1D barcodes verses 2D barcodes

1D barcodes versus 2D barcodes

When barcodes were first introduced to the retail environment in 1974, they started out as 1D (one dimensional). As the years have passed, technology has developed and advanced at a very fast pace. New formats have been created and new uses for standard formats have been discovered. In these modern times, we are moving away from 1D barcodes towards the more complex and more useful 2D barcodes.

So what is the difference between these two you may ask? One dimensional are also called linear barcodes, they were the first format to ever be used. They have vertical lines with different widths and gaps between these lines. They are found mostly on groceries and other common products that consumers buy such as televisions or dog food. These include the most common UPC and EAN that are used in America as well as throughout the world, including South Africa. If you are not too familiar with barcodes and the many different formats that there are these would automatically be the picture you would see in your mind when someone refers to barcodes as we see them everyday when doing our grocery shopping.

Although the most commonly used format, 1D are only able to store a few characters and are thus, not as versatile, and useful as the more advanced 2D barcodes. Some 1D are longer or shorter but they are normally between 8 and 15 characters long. For example, the EAN-13 format is 13 digits long which is the format that the majority of retail stores use, however, there is also one called the EAN-8, which is only 8 digits long, this is suited to small products. They are usually scanned with the common handheld scanner or the laser scanners installed at till points. These scanners do not need to be in direct physical contact with the barcodes in order to scan them. However, it does need to be within a few centimetres. This allows for quick scanning which is what is needed in retail stores at the point of sale. This is exactly why linear barcodes, the UPC format to be more precise, were invented in the first place, to be used in retail in order to see more customers on a daily basis. Before these were created each and every product in a store had a sticker on with the price, once you got to the teller to pay for your goods, they would have the manually ring each product’s price up manually on the till. This took up a lot of time and resulted in less customers being seen on a daily basis, and not only that it left a lot of room for human error and miss charging resulting in profit loss. But all of that is a thing of the past and now we look back and wonder how anyone ever coped without barcodes, am I right? Let us look at the newer formats.

Two-dimensional barcodes can be squares or sometimes rectangular and consist of a lot of individual dots, they do not have the linear lines such as the 1D codes. Each individual two dimensional code can store a very large amount of information. They can actually store up to 2000 characters. This data is stored in both the horizontal and the vertical patterns on the barcodes themselves. This makes it much more useful than the original 1D. In addition to this, 2D barcodes are able to be made smaller or larger and they will still be able to be scanned, so you do not have such strict size limitations as you do with the older formats. With linear barcodes the smallest size you can go is 30x20mm, any smaller than that and your codes can be rejected by your retailer as it could have a low resolution and could cause difficulty with scanning. The way that these work is by using patterns of squares, hexagons, dots, and some other shapes to store the data required. 2D do not only store alphanumeric data, but they are also able to store images, voice, and other types of data such as websites. This gives them a broad scale of what they can be used for. An example of this is the QR code short for quick response code which is being used in retailers throughout the world to market their businesses and broadcast information regarding ongoing promotions or specials. QR codes are also used in payment applications that allow customers to pay via their smartphones so that they do not have to carry any cards or cash with them, you may notice a card such as the one below displayed in stores by the till, which you can scan to complete an immediate online payment without the exchange of cards or cash, this is also great with the global Covid-19 pandemic as there is no exchanging you just scan the code with your smartphone.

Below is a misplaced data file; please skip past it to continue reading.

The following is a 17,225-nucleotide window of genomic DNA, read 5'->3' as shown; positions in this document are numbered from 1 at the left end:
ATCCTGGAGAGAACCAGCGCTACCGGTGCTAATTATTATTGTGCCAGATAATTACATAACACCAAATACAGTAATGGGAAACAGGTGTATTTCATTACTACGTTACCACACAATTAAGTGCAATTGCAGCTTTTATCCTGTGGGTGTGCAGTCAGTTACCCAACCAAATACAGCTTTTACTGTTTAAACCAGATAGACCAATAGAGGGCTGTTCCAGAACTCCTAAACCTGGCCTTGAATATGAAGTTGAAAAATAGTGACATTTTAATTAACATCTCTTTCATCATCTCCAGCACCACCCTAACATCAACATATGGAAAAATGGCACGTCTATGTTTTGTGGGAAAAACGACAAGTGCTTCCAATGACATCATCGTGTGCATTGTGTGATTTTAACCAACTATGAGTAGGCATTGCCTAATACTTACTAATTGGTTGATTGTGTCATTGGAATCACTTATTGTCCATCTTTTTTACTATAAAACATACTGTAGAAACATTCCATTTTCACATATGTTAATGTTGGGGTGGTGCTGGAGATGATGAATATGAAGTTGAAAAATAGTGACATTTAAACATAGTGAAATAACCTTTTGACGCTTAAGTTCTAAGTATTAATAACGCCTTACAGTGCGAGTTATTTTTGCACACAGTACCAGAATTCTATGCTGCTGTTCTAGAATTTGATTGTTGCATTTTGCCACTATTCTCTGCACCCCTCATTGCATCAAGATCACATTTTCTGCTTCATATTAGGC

In order for most to be scanned, it is necessary to use a 2D scanner. These scanners are able to scan from around one metre away. They can also be designed like the common handheld scanner and can be cordless if required. The best option is to have a 2D scanner which can also scan 1D, making it a far more versatile scanner. There are some that do not require a 2D scanner in order to be scanned, instead they can be scanned by specific smartphone apps. Do yourself a favour and have a look on the app store on your phone at all the different scanner apps that are available, this is such a handy tool to have.

If we have piqued your interest and you would like to continue researching about different formats and uses, have a pop onto our website and read through our numerous articles relating to barcodes and technology. We continue to bring the newest and updated information to you. All these can be purchased online from reputable resellers at a very affordable rate, we have all this information on hand for you at buybarcodessouthafrica.co.za

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